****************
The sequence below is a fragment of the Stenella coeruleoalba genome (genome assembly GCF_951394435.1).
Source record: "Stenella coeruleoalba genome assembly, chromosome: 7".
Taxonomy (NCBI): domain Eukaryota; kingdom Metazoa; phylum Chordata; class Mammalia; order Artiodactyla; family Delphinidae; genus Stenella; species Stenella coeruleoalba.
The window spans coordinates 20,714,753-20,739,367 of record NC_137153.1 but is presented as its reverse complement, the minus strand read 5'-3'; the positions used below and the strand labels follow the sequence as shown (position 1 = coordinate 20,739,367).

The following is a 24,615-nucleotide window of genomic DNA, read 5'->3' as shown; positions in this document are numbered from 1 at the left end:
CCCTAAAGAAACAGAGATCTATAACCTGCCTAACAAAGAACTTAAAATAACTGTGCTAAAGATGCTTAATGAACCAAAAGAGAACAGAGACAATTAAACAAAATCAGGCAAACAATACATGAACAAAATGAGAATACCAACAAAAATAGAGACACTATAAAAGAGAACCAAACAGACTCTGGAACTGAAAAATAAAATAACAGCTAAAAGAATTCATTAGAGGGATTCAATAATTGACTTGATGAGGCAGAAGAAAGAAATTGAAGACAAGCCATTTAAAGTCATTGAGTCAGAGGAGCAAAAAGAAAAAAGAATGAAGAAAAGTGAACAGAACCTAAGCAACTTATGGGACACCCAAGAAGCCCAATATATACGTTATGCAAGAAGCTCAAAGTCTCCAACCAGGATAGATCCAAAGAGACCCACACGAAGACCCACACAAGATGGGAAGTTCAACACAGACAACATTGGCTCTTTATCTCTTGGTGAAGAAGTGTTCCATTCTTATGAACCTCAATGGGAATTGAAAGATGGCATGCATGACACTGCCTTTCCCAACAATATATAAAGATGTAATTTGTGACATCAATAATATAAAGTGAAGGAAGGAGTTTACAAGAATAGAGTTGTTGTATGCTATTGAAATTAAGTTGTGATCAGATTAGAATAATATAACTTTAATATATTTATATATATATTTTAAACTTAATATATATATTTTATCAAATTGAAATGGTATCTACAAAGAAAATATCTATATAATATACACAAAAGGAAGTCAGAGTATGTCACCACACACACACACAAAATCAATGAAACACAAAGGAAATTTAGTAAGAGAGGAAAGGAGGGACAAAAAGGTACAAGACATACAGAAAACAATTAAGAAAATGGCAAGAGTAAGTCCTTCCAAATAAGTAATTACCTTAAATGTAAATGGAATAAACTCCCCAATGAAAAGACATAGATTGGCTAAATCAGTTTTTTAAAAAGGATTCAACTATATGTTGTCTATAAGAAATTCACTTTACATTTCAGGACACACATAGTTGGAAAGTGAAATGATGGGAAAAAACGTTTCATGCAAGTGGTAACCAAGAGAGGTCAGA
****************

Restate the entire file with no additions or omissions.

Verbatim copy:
The sequence below is a fragment of the Stenella coeruleoalba genome (genome assembly GCF_951394435.1).
Source record: "Stenella coeruleoalba genome assembly, chromosome: 7".
Taxonomy (NCBI): domain Eukaryota; kingdom Metazoa; phylum Chordata; class Mammalia; order Artiodactyla; family Delphinidae; genus Stenella; species Stenella coeruleoalba.
The window spans coordinates 20,714,753-20,739,367 of record NC_137153.1 but is presented as its reverse complement, the minus strand read 5'-3'; the positions used below and the strand labels follow the sequence as shown (position 1 = coordinate 20,739,367).

The following is a 24,615-nucleotide window of genomic DNA, read 5'->3' as shown; positions in this document are numbered from 1 at the left end:
CCCTAAAGAAACAGAGATCTATAACCTGCCTAACAAAGAACTTAAAATAACTGTGCTAAAGATGCTTAATGAACCAAAAGAGAACAGAGACAATTAAACAAAATCAGGCAAACAATACATGAACAAAATGAGAATACCAACAAAAATAGAGACACTATAAAAGAGAACCAAACAGACTCTGGAACTGAAAAATAAAATAACAGCTAAAAGAATTCATTAGAGGGATTCAATAATTGACTTGATGAGGCAGAAGAAAGAAATTGAAGACAAGCCATTTAAAGTCATTGAGTCAGAGGAGCAAAAAGAAAAAAGAATGAAGAAAAGTGAACAGAACCTAAGCAACTTATGGGACACCCAAGAAGCCCAATATATACGTTATGCAAGAAGCTCAAAGTCTCCAACCAGGATAGATCCAAAGAGACCCACACGAAGACCCACACAAGATGGGAAGTTCAACACAGACAACATTGGCTCTTTATCTCTTGGTGAAGAAGTGTTCCATTCTTATGAACCTCAATGGGAATTGAAAGATGGCATGCATGACACTGCCTTTCCCAACAATATATAAAGATGTAATTTGTGACATCAATAATATAAAGTGAAGGAAGGAGTTTACAAGAATAGAGTTGTTGTATGCTATTGAAATTAAGTTGTGATCAGATTAGAATAATATAACTTTAATATATTTATATATATATTTTAAACTTAATATATATATTTTATCAAATTGAAATGGTATCTACAAAGAAAATATCTATATAATATACACAAAAGGAAGTCAGAGTATGTCACCACACACACACACAAAATCAATGAAACACAAAGGAAATTTAGTAAGAGAGGAAAGGAGGGACAAAAAGGTACAAGACATACAGAAAACAATTAAGAAAATGGCAAGAGTAAGTCCTTCCAAATAAGTAATTACCTTAAATGTAAATGGAATAAACTCCCCAATGAAAAGACATAGATTGGCTAAATCAGTTTTTTAAAAAGGATTCAACTATATGTTGTCTATAAGAAATTCACTTTACATTTCAGGACACACATAGTTGGAAAGTGAAATGATGGGAAAAAACGTTTCATGCAAGTGGTAACCAAGAGAGGTCAGA